Science: Fe-Ni-Cr-Si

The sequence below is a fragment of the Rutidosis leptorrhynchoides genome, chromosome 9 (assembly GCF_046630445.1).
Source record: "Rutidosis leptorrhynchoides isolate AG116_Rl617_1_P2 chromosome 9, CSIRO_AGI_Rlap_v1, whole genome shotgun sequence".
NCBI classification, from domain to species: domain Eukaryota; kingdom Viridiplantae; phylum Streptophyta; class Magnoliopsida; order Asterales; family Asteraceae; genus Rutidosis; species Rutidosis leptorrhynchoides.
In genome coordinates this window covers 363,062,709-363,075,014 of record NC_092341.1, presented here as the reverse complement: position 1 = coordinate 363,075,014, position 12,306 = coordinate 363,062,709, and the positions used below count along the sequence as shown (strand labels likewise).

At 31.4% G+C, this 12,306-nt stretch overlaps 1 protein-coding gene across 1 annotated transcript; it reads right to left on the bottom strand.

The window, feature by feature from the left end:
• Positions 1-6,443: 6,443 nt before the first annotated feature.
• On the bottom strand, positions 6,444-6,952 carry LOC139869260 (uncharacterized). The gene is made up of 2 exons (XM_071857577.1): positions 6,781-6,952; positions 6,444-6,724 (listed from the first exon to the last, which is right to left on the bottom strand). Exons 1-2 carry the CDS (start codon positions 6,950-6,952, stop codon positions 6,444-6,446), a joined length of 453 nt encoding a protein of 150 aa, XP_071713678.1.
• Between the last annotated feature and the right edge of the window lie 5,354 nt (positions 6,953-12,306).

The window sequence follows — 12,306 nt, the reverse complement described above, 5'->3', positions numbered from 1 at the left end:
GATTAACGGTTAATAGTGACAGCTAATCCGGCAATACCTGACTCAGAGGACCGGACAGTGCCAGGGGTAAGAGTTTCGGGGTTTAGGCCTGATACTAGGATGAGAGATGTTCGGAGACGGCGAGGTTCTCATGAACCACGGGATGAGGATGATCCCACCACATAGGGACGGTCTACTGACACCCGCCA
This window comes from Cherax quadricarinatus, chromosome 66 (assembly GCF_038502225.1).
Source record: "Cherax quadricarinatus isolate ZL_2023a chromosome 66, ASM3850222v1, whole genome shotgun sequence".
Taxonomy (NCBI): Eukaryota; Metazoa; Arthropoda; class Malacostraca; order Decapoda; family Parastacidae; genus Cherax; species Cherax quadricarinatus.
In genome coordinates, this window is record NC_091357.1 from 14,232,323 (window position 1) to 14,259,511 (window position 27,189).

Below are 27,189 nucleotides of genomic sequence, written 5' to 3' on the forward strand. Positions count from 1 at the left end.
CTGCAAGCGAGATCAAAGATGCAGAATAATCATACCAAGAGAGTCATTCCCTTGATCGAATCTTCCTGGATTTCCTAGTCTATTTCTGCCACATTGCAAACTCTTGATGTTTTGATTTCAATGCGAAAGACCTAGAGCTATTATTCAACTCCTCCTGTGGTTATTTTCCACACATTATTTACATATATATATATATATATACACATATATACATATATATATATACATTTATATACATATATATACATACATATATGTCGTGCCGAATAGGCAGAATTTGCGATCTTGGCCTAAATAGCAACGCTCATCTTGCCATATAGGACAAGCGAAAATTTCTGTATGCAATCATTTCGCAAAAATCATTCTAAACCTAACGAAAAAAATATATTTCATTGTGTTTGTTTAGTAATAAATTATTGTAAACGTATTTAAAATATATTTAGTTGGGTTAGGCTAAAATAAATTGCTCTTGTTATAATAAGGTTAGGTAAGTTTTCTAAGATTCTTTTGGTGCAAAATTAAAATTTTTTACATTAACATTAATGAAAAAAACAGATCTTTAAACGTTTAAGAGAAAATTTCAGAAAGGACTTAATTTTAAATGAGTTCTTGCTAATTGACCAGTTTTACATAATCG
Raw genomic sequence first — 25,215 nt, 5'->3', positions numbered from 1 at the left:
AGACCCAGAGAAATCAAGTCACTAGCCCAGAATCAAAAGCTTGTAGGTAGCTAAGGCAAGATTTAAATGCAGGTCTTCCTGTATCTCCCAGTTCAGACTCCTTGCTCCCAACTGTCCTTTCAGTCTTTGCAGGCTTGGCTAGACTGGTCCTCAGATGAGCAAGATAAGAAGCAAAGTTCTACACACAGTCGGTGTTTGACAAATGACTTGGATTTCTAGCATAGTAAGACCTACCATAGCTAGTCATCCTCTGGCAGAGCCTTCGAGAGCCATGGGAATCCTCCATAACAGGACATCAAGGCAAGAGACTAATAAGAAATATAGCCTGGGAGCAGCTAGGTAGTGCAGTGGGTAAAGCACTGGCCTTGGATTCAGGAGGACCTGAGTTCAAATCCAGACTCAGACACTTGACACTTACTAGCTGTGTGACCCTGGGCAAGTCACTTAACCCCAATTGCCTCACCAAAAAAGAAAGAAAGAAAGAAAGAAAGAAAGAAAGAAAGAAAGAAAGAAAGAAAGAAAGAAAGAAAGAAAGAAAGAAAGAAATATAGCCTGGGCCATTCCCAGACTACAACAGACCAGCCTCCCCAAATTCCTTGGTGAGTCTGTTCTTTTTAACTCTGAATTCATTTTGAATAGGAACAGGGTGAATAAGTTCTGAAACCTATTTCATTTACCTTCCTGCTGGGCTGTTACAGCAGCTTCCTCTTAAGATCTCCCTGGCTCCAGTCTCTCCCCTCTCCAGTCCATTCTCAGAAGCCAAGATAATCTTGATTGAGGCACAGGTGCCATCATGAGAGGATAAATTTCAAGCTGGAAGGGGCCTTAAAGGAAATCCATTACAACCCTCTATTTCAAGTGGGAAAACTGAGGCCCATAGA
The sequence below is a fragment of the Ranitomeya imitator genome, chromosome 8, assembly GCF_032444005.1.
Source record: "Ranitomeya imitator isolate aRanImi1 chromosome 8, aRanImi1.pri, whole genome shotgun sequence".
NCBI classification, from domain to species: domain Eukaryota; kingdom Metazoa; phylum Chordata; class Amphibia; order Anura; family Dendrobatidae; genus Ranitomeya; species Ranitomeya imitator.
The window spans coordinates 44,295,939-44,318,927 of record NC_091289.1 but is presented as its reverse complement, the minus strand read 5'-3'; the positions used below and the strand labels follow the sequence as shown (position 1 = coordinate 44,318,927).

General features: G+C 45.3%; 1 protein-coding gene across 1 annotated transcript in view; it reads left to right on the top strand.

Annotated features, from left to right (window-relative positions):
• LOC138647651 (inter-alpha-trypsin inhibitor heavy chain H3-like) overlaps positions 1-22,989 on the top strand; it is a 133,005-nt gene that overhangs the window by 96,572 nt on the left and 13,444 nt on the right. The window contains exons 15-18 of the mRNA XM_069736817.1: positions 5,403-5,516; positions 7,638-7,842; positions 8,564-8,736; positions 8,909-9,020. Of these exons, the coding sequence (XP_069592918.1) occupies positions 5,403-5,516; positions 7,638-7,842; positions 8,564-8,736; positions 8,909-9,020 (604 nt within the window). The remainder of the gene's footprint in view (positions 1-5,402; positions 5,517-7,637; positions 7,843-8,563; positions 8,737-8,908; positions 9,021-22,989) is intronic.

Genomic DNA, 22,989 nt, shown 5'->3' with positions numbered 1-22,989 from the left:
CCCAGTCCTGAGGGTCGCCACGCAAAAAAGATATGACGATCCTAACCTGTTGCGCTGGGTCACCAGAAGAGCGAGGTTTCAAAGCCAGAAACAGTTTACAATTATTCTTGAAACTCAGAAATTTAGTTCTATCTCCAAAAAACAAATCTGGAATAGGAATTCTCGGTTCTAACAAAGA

William Gilbert, who was Queen Elizabeth's personal physician but used his spare time to putter with electricity and magnetism, discovered that when iron is hot it loses its magnetism. That was about 1600. Late in the 19th Century, Pierre Curie, husband of Marie Curie, discovered that—although magnetism is gradually lost with rising temperature—an abrupt change occurs at a certain heat above which iron, nickel and cobalt cease in effect to be magnetic. This critical temperature chemists call the Curie point. These two discoveries underlie the operating principle of a new alloy announced last week...

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